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Charities praise generosity of Irish people as they raise funds to support Afghan communities

A number of organisations have launched relief appeals as well as campaigns urging the government to resettle refugees.

A child drinking water during an evacuation at Hamid Karzai International Airport, in Kabul, Afghanistan.
A child drinking water during an evacuation at Hamid Karzai International Airport, in Kabul, Afghanistan.
Image: Alamy Stock Photo

CHARITIES HAVE SAID they have received significant support from the Irish public for emergency Afghanistan aid appeals following the recent Talbian takeover.

Colm O’Gorman, Executive Director of Amnesty International Ireland has said the organisation’s recently-launched Afghan emergency relief appeal has received “incredible support”.

Amnesty is is one of 11 organisations to send a callout to the Irish government to resettle at least 1,000 refugees and to speed up family reunification.

It has started a petition campaign which enables members of the public to send an email to the Taoiseach and ministers encouraging the government to “take every necessary measure to ensure the safe passage out of Afghanistan for all those at risk of being targeted by the Taliban”.

“The response from the public has just been extraordinary,” O’Gorman said.

“We’ve had nearly 2,000 emails sent to the government supporting our campaign, a huge response on social media, and our Afghan emergency relief appeal has just launched and we’re seeing the same incredible support there.

“Even though the Taliban have said they have changed, our researchers were on the ground and verified a brutal massacre in the Ghazni province just a few weeks ago. There are reports that Taliban are drawings lists, and going from house to house and knocking on the doors of journalists and women activists. We cannot take our eyes of Afghanistan.”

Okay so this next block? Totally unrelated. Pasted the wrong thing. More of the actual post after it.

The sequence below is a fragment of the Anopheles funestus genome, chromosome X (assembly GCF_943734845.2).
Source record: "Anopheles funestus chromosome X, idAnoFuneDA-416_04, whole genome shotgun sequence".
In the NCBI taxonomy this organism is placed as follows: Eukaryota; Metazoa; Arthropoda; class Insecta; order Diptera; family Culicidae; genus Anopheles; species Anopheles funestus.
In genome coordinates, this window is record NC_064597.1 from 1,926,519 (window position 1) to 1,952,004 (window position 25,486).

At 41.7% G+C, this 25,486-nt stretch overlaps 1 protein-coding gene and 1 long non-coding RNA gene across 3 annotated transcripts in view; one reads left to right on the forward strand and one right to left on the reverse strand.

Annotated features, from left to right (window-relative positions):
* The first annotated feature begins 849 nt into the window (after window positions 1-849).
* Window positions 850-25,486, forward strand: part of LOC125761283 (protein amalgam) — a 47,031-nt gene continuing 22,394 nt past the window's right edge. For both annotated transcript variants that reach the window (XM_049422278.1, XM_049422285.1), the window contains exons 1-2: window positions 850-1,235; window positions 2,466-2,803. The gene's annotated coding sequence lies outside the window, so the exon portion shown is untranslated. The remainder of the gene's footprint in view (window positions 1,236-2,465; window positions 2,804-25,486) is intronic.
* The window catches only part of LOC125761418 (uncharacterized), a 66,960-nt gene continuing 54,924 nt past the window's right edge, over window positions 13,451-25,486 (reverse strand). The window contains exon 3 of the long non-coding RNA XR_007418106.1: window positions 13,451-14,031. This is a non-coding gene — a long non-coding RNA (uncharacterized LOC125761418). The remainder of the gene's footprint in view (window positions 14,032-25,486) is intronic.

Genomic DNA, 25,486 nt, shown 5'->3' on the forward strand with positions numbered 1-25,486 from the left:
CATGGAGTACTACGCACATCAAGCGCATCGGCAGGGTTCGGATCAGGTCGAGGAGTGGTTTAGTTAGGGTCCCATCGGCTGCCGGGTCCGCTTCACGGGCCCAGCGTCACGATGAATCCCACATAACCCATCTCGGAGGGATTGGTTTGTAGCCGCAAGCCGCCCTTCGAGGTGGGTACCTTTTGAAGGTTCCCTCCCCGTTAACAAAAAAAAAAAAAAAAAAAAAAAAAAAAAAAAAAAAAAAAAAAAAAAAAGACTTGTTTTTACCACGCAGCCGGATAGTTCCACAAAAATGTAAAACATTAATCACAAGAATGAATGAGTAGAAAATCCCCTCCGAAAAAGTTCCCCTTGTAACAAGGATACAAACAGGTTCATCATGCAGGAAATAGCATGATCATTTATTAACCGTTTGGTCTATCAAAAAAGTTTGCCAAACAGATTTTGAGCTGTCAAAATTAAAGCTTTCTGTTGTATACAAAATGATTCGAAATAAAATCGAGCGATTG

Concern, which has also been running an Afghanistan funding appeal in recent days, said Irish people have been “generous in their support”. 

Concern Worldwide’s CEO, Dominic MacSorley, said regardless of who is in charge humanitarian assistance is “the only lifeline for millions of people and it will remain that way as the root causes of the crisis will not be addressed overnight”.

“What Afghan communities need now, most of all, is reassurance that the international community will not withdraw funding or abandon them,” he said.

MacSorley said that while the focus of attention now is on Kabul evacuations, it is important to remember that there are 18 million people in need of humanitarian assistance, of which three million children are at risk of “acute malnutrition”.

“Concern has been in Afghanistan for 23 years and we are not going anywhere,” he said.

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“The people of Ireland have supported our work throughout this time and I’ve every confidence they will again in this hour of need.”

UNICEF Ireland executive director Peter Power also this week expressed concern about the millions of children in Afghanistan who need humanitarian assistance. 

“People in Ireland have always been so generous when children and families around the world need their support, and we are seeing that at UNICEF once again,” he said.

UNICEF has also been running an Afghanistan appeal to support the agency’s work providing access to water, sanitation, nutrition, education, health and protection services.

“Our UNICEF teams on the ground anticipate that the needs of children and women will only increase over the coming months amidst a severe drought, the devastating consequences of the Covid-19 pandemic and the onset of winter,” Power said.

He the support from people in Ireland will help UNICEF specialists across the country to scale up programmes for children and women “including through the delivery of health, nutrition and water services to displaced families”.

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